Timo Callahan: We wanted a name that emphasized the hand-made quality of the product. Hand screen-printing is a real art. Atelier seemed too pretentious so we settled on Studio. Printing is what we do thus Studio Printworks seemed appropriate.
Screen Printing at Studio Printworks
US: What was the driving force behind starting to create your own patterns?
Timo Callahan: We both felt that wallpaper needed a shot in the arm. It was drooping right off the walls! We wanted to make designs that would wake people up, driven by irony and wit, as well as beauty - something truly artistic. NOT your grandmother's wallpaper! We found that there was a hunger in the world for more than just pretty.
Flypaper by Rob Wynne, as part of The Great Contemporary Artists Collection
Andy Dandy by Christopher Makos, as a part of The Great Contemporary Artists Collection
US: Your wallpaper patterns range from illustrative, to geometric, to classical. Can you talk about the importance of having such a range in your collection?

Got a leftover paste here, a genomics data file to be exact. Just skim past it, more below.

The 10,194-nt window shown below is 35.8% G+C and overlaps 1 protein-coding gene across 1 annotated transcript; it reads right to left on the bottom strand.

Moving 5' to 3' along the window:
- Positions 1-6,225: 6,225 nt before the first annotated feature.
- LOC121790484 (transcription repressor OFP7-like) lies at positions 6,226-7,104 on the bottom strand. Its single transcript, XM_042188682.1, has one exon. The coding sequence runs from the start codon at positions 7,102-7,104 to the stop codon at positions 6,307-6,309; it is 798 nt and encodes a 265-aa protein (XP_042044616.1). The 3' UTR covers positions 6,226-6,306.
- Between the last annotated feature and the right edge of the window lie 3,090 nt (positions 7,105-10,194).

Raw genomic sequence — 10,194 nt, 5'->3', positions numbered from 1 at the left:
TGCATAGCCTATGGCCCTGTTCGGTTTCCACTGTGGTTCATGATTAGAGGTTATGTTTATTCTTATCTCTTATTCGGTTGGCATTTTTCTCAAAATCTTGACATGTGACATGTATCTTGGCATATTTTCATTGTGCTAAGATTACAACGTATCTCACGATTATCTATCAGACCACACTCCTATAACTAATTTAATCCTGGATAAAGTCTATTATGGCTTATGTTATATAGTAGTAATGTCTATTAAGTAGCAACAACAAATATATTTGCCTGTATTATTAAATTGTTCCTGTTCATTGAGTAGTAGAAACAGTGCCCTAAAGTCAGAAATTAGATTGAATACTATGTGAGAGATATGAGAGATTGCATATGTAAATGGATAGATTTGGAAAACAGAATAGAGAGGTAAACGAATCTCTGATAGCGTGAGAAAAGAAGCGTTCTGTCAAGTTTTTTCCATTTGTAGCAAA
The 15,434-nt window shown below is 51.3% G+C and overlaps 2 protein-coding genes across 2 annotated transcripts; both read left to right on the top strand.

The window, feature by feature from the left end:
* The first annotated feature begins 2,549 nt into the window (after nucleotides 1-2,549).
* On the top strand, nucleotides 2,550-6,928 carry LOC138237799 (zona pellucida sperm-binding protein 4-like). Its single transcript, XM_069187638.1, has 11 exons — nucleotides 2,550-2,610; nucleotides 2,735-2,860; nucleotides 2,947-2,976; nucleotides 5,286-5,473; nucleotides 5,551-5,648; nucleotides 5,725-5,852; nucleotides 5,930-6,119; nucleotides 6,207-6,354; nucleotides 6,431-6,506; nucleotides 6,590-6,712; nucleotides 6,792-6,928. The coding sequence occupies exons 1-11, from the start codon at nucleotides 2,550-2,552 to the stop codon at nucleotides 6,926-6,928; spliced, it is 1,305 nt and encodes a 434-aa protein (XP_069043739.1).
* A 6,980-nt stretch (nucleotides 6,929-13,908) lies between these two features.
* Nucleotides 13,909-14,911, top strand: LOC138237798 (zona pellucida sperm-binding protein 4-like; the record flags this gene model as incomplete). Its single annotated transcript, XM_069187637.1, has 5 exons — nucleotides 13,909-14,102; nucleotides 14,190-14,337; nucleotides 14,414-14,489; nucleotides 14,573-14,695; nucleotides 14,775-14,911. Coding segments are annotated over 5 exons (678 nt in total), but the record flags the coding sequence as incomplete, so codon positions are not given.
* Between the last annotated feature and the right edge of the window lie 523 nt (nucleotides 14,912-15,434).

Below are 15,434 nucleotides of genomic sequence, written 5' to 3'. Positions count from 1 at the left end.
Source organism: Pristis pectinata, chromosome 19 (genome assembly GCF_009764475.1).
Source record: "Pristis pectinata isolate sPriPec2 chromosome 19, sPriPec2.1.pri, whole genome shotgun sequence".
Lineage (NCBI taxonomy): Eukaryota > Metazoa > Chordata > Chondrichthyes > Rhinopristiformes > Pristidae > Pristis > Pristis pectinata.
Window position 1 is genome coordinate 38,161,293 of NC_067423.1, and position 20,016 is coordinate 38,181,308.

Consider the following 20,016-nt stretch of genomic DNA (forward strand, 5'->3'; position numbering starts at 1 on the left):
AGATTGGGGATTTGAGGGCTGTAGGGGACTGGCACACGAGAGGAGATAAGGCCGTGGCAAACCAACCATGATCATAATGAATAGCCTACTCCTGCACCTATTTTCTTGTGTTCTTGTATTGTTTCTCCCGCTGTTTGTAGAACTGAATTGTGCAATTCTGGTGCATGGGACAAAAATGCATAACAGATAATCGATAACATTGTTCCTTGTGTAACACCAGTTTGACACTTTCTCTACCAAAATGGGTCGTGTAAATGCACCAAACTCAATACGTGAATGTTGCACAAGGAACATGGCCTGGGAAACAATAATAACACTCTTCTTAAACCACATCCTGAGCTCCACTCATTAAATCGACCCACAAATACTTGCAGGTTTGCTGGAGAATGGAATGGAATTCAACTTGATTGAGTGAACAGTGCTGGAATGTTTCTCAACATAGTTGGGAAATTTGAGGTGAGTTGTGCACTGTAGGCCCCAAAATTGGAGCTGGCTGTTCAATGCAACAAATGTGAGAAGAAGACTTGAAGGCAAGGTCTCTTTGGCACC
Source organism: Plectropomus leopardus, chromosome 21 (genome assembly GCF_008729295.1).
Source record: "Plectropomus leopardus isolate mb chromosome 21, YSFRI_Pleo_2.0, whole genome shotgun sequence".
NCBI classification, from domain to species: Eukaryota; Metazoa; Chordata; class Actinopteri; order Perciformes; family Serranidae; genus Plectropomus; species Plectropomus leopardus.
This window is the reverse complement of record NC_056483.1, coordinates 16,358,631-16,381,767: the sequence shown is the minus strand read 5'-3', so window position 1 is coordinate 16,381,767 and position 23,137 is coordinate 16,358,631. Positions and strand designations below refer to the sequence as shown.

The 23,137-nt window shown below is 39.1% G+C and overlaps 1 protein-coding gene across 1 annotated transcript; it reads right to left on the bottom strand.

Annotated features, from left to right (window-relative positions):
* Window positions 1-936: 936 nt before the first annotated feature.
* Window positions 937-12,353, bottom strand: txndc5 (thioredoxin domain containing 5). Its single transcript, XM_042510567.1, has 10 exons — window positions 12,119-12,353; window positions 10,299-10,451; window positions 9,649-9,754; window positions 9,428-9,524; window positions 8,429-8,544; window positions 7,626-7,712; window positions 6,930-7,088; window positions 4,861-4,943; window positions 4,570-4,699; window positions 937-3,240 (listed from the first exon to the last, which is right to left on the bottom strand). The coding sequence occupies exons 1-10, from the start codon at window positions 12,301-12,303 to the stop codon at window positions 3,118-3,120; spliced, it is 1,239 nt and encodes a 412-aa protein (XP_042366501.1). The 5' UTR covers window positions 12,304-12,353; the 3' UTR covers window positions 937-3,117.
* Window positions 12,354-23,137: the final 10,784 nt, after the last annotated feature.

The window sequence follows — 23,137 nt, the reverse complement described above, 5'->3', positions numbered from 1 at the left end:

Timo Callahan: Well, you know, it's nice to have something for everyone! We like to give people what they didn't know they wanted. Even our more classical designs are underlain with the unexpected. We offer a classical damask pattern called "Memento Mori" which on first look is beautiful in and of itself, but revealed there amongst the acanthus leaves is a subtle, tone-on-tone human skull, a reminder that beauty outlives us all.
Memento Mori pattern
The repeating pattern of Memento Mori
US: What is one of your favorite patterns you offer?
Timo Callahan: You are asking me to choose between my children! You know, I love the underdogs. I love the designs that I know in my heart are truly great, but have not yet been discovered by the design public.
A head by a Nose wallpaper
US: What are the differences in printing fabric and wallpaper?
Timo Callahan: Oh, well, there is a great difference. When I was at Clarence House we did many of the same designs on fabric and paper. We always used the term "coordinating" rather than "matching." Fabric is soft and absorbent and is usually printed with dye. Wallpaper is a harder surface and printed with inks and paints, therefore they will never "match." This is important to understand when designing a space.